Dealership group invests for 'nice, exciting, fun' stores
Merit Earl Fields was sales manager at Cadillac before becoming a Cadillac dealer on Chicago's North Shore in 1971. After his son, John Fields, quit a career as a contract-law attorney to join the car business, the duo began adding franchises: BMW, Saab, American Motors and more.
Today, Fields Auto Group sells 18 brands at 25 locations. The suburban Chicago company operates stores in Illinois, Florida, Wisconsin, North Carolina and British Columbia.
It sold nearly 20,000 new and about 10,000 used vehicles last year, generating more than $1 billion in revenue.
The founder's grandson, Dan Fields, is now president and shares ownership with his father, while his brother and uncle also hold positions at some of the group's dealerships. Dan Fields, 42, spoke with Staff Reporter Nick Bunkley.
Q: What are the biggest issues on your mind?
A: The technology that we're seeing in every area: diesel, electric, hybrid technology that's coming into the luxury brands, where most of our stuff is. That's a really exciting thing to see.
BMW has got some really neat products coming out in that area, using carbon fiber and new battery technology. I'm fascinated by the technology and think a lot of that will drive sales in the future -- the environmental aspects of the new products.
You just built a Chrysler store in Glenview, Ill., and are improving some other stores. What does that do for your business?
We have a ton going on. Right now we're building a new Land Rover store, and all seven of our BMW facilities are getting everything from a light remodel to a new building. It's costly, but it's an improvement. We're already ahead of the game with our facilities.
We believe in having real nice customer lounge areas and amenities. It's our goal to make it a nice, exciting, fun place to visit, which is the polar opposite of what it traditionally has been.
You must be confident of a good return on investment.
We need to make a lot of the investments for space reasons and for growth reasons, so there is a direct return. But we also believe that you do have to refresh the look of the building, and on the BMW end it's a warmer look.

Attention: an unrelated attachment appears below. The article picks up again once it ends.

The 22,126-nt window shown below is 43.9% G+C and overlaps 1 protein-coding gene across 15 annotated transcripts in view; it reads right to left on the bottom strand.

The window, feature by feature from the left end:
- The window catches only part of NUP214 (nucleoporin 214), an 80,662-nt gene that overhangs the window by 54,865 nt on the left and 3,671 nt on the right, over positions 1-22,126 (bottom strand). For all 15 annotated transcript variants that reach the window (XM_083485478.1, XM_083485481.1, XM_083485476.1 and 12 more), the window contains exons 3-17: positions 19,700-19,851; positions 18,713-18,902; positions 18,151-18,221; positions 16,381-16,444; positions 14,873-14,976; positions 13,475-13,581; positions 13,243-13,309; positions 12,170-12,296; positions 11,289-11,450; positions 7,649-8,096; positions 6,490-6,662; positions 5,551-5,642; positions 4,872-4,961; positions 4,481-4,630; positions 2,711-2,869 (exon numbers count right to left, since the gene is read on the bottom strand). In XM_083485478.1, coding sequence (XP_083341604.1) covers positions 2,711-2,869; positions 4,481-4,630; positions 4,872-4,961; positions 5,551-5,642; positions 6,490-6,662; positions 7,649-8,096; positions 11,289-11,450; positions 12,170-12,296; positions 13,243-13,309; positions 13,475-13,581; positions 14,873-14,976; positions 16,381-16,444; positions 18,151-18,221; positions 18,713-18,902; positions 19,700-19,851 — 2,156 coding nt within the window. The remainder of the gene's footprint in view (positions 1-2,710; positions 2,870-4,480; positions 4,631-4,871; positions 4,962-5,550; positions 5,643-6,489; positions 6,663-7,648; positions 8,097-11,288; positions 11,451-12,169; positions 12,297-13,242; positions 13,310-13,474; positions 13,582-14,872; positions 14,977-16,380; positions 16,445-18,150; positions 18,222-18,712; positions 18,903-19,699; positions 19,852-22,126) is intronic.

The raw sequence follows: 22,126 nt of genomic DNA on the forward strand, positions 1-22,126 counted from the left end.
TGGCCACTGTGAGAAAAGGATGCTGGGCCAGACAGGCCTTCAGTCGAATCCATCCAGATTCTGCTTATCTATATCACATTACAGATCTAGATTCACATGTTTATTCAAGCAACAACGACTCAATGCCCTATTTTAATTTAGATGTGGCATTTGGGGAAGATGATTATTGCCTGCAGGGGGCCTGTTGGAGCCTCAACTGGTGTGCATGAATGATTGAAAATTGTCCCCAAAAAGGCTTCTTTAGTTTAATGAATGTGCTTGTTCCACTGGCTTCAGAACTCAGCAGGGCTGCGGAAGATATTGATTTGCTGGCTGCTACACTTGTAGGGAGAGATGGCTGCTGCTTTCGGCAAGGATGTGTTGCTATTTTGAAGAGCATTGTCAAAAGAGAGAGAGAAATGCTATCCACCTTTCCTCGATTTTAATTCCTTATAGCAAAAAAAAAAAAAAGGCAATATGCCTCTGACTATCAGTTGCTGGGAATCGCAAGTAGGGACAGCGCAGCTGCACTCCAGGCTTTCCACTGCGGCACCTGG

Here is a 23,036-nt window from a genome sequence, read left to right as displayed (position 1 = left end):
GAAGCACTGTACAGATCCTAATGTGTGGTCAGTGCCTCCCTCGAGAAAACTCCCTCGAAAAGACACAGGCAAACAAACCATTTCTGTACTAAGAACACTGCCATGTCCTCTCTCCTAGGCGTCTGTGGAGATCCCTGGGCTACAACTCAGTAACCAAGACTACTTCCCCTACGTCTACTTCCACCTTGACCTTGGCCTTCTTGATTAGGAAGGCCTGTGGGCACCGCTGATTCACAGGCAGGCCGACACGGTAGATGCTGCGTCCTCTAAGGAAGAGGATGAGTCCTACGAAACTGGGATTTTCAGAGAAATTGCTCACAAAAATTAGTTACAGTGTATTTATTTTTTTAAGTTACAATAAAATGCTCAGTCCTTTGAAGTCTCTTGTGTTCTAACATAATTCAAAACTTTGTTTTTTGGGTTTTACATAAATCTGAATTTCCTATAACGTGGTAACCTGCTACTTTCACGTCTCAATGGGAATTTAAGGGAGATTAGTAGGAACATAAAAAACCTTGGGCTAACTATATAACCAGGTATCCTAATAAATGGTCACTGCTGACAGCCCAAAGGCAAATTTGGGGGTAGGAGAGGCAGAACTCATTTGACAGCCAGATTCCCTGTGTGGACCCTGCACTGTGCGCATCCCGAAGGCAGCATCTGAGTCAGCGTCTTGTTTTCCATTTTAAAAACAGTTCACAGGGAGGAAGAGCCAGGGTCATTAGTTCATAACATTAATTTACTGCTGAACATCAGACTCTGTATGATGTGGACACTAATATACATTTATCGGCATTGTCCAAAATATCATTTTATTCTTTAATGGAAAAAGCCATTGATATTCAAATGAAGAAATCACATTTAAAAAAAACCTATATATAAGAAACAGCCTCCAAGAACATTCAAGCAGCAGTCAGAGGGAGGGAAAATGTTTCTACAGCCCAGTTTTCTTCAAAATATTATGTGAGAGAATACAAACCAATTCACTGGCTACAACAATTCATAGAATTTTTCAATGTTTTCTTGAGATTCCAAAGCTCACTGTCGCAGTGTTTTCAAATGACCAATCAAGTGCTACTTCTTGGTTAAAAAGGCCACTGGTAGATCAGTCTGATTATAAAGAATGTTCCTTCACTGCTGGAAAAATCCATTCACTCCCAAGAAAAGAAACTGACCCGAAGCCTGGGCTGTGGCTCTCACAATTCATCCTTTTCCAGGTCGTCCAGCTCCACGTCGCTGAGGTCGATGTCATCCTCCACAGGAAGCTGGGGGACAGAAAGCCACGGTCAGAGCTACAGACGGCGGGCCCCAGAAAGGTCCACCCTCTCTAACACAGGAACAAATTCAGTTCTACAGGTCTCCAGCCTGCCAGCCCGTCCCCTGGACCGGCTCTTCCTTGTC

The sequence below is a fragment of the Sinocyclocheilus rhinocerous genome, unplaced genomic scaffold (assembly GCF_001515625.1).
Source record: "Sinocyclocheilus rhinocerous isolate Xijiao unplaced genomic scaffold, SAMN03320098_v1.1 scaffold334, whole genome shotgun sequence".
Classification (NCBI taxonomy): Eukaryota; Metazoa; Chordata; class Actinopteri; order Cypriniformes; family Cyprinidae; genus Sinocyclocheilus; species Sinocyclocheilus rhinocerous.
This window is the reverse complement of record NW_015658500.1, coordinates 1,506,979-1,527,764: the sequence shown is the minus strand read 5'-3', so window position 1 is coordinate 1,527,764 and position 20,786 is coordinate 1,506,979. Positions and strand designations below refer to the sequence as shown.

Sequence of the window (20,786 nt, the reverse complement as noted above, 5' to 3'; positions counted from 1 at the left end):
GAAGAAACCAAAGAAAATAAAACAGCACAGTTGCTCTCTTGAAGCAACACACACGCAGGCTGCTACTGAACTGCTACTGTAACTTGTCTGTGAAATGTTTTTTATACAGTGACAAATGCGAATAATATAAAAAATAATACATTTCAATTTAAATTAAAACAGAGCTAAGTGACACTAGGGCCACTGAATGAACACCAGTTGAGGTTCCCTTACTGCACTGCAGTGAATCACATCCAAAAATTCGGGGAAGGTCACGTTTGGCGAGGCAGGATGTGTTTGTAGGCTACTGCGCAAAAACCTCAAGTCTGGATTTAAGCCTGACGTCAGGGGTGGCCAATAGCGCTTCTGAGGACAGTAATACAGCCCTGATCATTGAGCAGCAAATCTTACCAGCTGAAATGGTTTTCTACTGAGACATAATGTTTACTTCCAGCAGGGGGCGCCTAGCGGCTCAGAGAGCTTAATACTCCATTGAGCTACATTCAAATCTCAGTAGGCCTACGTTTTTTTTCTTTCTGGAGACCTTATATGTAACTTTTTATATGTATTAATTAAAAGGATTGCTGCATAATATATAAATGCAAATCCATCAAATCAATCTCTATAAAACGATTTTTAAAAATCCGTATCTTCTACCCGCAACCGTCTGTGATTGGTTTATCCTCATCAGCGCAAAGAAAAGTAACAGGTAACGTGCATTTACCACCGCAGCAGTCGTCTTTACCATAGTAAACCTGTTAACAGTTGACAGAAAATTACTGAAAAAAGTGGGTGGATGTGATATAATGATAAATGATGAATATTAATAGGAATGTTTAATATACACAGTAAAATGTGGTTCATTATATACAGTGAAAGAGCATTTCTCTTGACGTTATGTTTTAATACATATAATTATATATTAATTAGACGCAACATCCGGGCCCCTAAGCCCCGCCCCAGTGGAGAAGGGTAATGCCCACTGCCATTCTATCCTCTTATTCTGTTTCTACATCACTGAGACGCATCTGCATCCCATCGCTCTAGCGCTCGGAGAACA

Also, beyond just the structural changes, you have to look to new processes and new ways of doing business that just make the customer experience better and faster and be in tune with the new customers, the millennials, who want an experience that's a lot different from the traditional car-buying experience.
How are you helping your stores stand out?
I mentioned the lounge areas. We have in most of our large dealerships cafes that are really full-service food operations that serve breakfast and lunch and snacks. We have technology that recognizes when a customer enters the property so we can service them. We do a free car wash for anybody who buys a car from us, so we try to interact with the people as much as we can when they come in even for the free services, because once again we just want to get them comfortable with being at the dealership and make it a positive experience.
Everything we're doing in trying to build the new facilities tries to get that -- make it a comfortable, easy experience even when they're just there for something as simple as a free car wash.
What is the technology that recognizes customers?
It's a chip that only is active on the property, so there's no privacy issues or anything. But when the customer enters our property, it identifies the customer, puts their name on a welcoming board and sends a text to our salesperson and our service adviser to let them know that they're there. Whether or not they have an appointment, we're prepared for them. And then a salesperson can come and visit and say hello to a service customer. It's an example of a way you can use technology to make the experience better and improve the business.